Acadia National Park
Rocks and Bass Harbor Headlight
The Bass Harbor Lighthouse is exceptionally beautiful, and it was not a surprise that on the evening I went down to the rocks at its base, tourists were everywhere. Photographers flocked together on a high cliff - a popular vantage point on the location. I followed a mindless impulse and joined them. A few minutes later I realized that I do not want to have the same photograph as everybody else and not happy with what I see on the screen of my camera. I retreated to the trail I came from, and stopped there, contemplating my feelings. I was looking at people crawling on rocks, and photographers on the cliff, and suddenly realized that nobody is taking pictures from where I stand! From this spot, people see the lantern of the lighthouse and, in a desire to see more, rush down to the open space. And all the photographers fall into the same trap and miss an intriguing scene. I broke up the tripod and set the camera for a tight vertical composition. The frame was perfect: beautifully highlighted rocks in the foreground, lush green vegetation that hides the lighthouse and the red glow, coming from the lantern, luring people to come closed and take a better look. Nothing was distracting the eye. There were just Rocks and Bass Harbor Headlight.
Sunrise over Schoodic Head
Acadia is a particularly busy park, but there is a way to escape crowds and have a moment of solitude. Although for that, one needs to wake up well before the sunrise. Fortunately, this schedule is a common attribute of my photographic expeditions, and this was especially helpful that summer morning on the rocks near the Monument Cove. I found a few compositions and was about to move to another location when suddenly saw this scene. A pool of water with a clump of seagrass and rocks, illuminated with a golden light, attracted my attention. The final touch was the background: while barely visible in the glowing morning fog, Schoodic Head, the highest point on the Schoodic Peninsula, was perfectly aligned with the rising sun.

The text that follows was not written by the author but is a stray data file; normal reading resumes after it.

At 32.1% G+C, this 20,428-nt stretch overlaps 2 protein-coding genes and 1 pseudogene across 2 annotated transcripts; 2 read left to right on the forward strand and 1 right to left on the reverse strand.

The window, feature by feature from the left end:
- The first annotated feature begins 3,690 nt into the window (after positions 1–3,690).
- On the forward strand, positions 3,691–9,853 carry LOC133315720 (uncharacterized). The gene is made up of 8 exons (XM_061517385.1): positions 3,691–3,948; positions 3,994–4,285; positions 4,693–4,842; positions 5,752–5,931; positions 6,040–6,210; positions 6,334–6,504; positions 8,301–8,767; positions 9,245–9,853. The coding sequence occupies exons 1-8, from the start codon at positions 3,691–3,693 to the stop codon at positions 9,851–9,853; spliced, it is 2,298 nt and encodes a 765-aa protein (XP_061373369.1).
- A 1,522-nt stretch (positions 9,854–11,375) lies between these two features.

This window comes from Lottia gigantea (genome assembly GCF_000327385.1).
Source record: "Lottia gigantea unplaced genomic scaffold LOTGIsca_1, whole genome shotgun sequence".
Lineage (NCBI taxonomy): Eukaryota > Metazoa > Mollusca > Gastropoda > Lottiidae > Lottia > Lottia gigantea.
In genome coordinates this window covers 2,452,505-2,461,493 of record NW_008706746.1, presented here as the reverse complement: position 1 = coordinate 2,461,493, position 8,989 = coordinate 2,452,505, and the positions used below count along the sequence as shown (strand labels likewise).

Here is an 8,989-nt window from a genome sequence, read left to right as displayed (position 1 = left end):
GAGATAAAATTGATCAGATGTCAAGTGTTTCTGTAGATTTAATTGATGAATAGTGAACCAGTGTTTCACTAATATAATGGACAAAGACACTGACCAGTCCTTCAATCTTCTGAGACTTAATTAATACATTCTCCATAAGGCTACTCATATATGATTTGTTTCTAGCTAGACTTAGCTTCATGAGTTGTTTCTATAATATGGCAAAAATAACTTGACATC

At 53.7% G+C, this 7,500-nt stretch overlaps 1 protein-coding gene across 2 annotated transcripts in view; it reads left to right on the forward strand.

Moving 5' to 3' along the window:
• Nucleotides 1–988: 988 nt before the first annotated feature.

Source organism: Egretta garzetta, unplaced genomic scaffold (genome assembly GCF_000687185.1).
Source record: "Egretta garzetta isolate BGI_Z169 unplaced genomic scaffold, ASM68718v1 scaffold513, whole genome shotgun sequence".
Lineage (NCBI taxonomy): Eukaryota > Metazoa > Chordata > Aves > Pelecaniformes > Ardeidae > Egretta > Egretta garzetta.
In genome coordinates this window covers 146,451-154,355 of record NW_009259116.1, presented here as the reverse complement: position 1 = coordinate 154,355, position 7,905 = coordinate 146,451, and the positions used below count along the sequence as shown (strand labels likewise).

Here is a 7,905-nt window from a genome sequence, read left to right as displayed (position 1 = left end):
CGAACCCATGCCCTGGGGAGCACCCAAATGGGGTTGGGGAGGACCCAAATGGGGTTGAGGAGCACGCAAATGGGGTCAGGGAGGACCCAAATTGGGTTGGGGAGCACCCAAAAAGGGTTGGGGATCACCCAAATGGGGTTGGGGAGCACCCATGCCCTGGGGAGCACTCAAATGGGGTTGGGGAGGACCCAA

Dreamy Light of Acadia
Fog is an often feature of Acadia, especially in the morning. It is not always a thick, white nothing, but rather a semi-transparent veil, that diffuses the light and softens shadows. The scene could be very magical under these conditions, and I was lucky to have my camera ready when this happened. I even do not mind that fishing boat that appeared from behind the rocks in the distance. I think it adds a bit more balance to the composition and gives a sense of scale and dimension.
Jordan Pond House
It was still early morning when I reached the summit of the South Bubble Mountain and sat on rocks, studying the landscape that unfolded in front of me. The air was saturated with water vapor and was glowing in the low sun, creating white, translucent haze, that emphasized the depth of the scenery. The lake and the shoreline were clearly visible. But everything beyond the Jordan Pond House grew more and more elusive, with the Great Duck Island being barely visible at the horizon.
Old Soaker and Rising Sun
Some images do not need planning. They reveal themselves if you are in the right place, at the right time. That morning I was walking on rocks along the Atlantic Ocean in search of my morning composition. In Acadia, a task like that is not difficult, and soon after I was setting up my camera. My second camera was hanging on my shoulder with a telephoto lens attached, and I was not sure what made me take it on that walk. A soon as the sun rose above the horizon, I realized the purpose. A little island - the Old Soaker - was perfectly silhouetted against the bright ripples in the water and balanced by glowing clouds in the sky. I sat on rocks and handheld the composition that I love so much now.
View on the Monument Cove
Sometimes, when I think that my work on a collection of photographs from a given adventure is over, an image, that I almost discarded, pops on my screen in a new light. This view on Monument Cove is one of these cases. I clearly remember the moment and the soft light, diffused by the thin fog, scattered over the ocean. But the final image did not appeal to me at first. My overloaded senses were too busy working through other photographs from the trip, and I was not able to fully appreciate the qualities of this image. Today, when the time has passed, I'm enjoying looking at this scene and re-live the moment of quietness, captured on this photograph.
Bar Harbor and Margarett Todd
One of the most famous vessels in Bar Harbor is the Margaret Todd. You can book a seat on its deck and enjoy a tour around Frenchman Bay or observe this schooner maneuvering in the morning light from the top of the Cadillac Mountain.